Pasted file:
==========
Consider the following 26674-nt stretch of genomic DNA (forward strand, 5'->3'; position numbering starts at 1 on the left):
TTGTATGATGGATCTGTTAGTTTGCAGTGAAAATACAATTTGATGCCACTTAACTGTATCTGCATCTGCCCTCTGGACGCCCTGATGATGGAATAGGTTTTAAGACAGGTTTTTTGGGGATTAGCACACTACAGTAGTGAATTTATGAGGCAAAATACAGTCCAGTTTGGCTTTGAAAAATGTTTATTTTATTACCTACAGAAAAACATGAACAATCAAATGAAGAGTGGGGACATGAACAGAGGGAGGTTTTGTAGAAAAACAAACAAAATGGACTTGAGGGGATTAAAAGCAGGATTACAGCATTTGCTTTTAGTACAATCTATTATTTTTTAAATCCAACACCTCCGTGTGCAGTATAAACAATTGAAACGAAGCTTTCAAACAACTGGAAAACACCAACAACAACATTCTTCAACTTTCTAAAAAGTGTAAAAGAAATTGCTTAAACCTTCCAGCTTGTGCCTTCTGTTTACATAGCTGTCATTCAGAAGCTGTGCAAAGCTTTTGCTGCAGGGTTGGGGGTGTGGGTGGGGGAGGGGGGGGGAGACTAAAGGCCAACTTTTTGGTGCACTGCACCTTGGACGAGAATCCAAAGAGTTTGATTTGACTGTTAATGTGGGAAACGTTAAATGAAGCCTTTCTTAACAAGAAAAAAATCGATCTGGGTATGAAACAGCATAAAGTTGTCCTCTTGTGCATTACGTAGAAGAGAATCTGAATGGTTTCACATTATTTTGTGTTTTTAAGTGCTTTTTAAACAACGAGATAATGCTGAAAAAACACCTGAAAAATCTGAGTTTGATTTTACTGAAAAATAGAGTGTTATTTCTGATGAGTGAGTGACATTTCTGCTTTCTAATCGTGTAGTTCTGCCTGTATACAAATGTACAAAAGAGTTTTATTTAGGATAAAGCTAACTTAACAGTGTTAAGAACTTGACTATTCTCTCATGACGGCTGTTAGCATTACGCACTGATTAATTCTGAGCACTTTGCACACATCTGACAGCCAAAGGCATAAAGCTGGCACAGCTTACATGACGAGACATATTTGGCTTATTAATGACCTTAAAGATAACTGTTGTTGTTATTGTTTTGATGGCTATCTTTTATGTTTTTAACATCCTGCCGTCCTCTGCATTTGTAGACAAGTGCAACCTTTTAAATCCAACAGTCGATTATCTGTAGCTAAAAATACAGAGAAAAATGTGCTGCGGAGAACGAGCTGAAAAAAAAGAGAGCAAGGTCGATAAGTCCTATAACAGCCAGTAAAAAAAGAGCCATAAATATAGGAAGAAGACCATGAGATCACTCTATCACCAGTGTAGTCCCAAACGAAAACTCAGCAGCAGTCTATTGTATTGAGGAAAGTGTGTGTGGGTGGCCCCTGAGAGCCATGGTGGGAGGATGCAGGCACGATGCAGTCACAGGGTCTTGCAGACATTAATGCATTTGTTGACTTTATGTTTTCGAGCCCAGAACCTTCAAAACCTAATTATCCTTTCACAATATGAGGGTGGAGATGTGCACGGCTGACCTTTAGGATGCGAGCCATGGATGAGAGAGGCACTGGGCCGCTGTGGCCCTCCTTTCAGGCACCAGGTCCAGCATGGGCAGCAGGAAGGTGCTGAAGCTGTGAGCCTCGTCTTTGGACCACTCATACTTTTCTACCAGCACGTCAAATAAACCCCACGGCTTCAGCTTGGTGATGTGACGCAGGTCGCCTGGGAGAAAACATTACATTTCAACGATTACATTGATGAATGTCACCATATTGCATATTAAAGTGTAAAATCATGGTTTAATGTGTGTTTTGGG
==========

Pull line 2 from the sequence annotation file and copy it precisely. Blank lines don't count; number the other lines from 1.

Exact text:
TTGTATGATGGATCTGTTAGTTTGCAGTGAAAATACAATTTGATGCCACTTAACTGTATCTGCATCTGCCCTCTGGACGCCCTGATGATGGAATAGGTTTTAAGACAGGTTTTTTGGGGATTAGCACACTACAGTAGTGAATTTATGAGGCAAAATACAGTCCAGTTTGGCTTTGAAAAATGTTTATTTTATTACCTACAGAAAAACATGAACAATCAAATGAAGAGTGGGGACATGAACAGAGGGAGGTTTTGTAGAAAAACAAACAAAATGGACTTGAGGGGATTAAAAGCAGGATTACAGCATTTGCTTTTAGTACAATCTATTATTTTTTAAATCCAACACCTCCGTGTGCAGTATAAACAATTGAAACGAAGCTTTCAAACAACTGGAAAACACCAACAACAACATTCTTCAACTTTCTAAAAAGTGTAAAAGAAATTGCTTAAACCTTCCAGCTTGTGCCTTCTGTTTACATAGCTGTCATTCAGAAGCTGTGCAAAGCTTTTGCTGCAGGGTTGGGGGTGTGGGTGGGGGAGGGGGGGGGAGACTAAAGGCCAACTTTTTGGTGCACTGCACCTTGGACGAGAATCCAAAGAGTTTGATTTGACTGTTAATGTGGGAAACGTTAAATGAAGCCTTTCTTAACAAGAAAAAAATCGATCTGGGTATGAAACAGCATAAAGTTGTCCTCTTGTGCATTACGTAGAAGAGAATCTGAATGGTTTCACATTATTTTGTGTTTTTAAGTGCTTTTTAAACAACGAGATAATGCTGAAAAAACACCTGAAAAATCTGAGTTTGATTTTACTGAAAAATAGAGTGTTATTTCTGATGAGTGAGTGACATTTCTGCTTTCTAATCGTGTAGTTCTGCCTGTATACAAATGTACAAAAGAGTTTTATTTAGGATAAAGCTAACTTAACAGTGTTAAGAACTTGACTATTCTCTCATGACGGCTGTTAGCATTACGCACTGATTAATTCTGAGCACTTTGCACACATCTGACAGCCAAAGGCATAAAGCTGGCACAGCTTACATGACGAGACATATTTGGCTTATTAATGACCTTAAAGATAACTGTTGTTGTTATTGTTTTGATGGCTATCTTTTATGTTTTTAACATCCTGCCGTCCTCTGCATTTGTAGACAAGTGCAACCTTTTAAATCCAACAGTCGATTATCTGTAGCTAAAAATACAGAGAAAAATGTGCTGCGGAGAACGAGCTGAAAAAAAAGAGAGCAAGGTCGATAAGTCCTATAACAGCCAGTAAAAAAAGAGCCATAAATATAGGAAGAAGACCATGAGATCACTCTATCACCAGTGTAGTCCCAAACGAAAACTCAGCAGCAGTCTATTGTATTGAGGAAAGTGTGTGTGGGTGGCCCCTGAGAGCCATGGTGGGAGGATGCAGGCACGATGCAGTCACAGGGTCTTGCAGACATTAATGCATTTGTTGACTTTATGTTTTCGAGCCCAGAACCTTCAAAACCTAATTATCCTTTCACAATATGAGGGTGGAGATGTGCACGGCTGACCTTTAGGATGCGAGCCATGGATGAGAGAGGCACTGGGCCGCTGTGGCCCTCCTTTCAGGCACCAGGTCCAGCATGGGCAGCAGGAAGGTGCTGAAGCTGTGAGCCTCGTCTTTGGACCACTCATACTTTTCTACCAGCACGTCAAATAAACCCCACGGCTTCAGCTTGGTGATGTGACGCAGGTCGCCTGGGAGAAAACATTACATTTCAACGATTACATTGATGAATGTCACCATATTGCATATTAAAGTGTAAAATCATGGTTTAATGTGTGTTTTGGG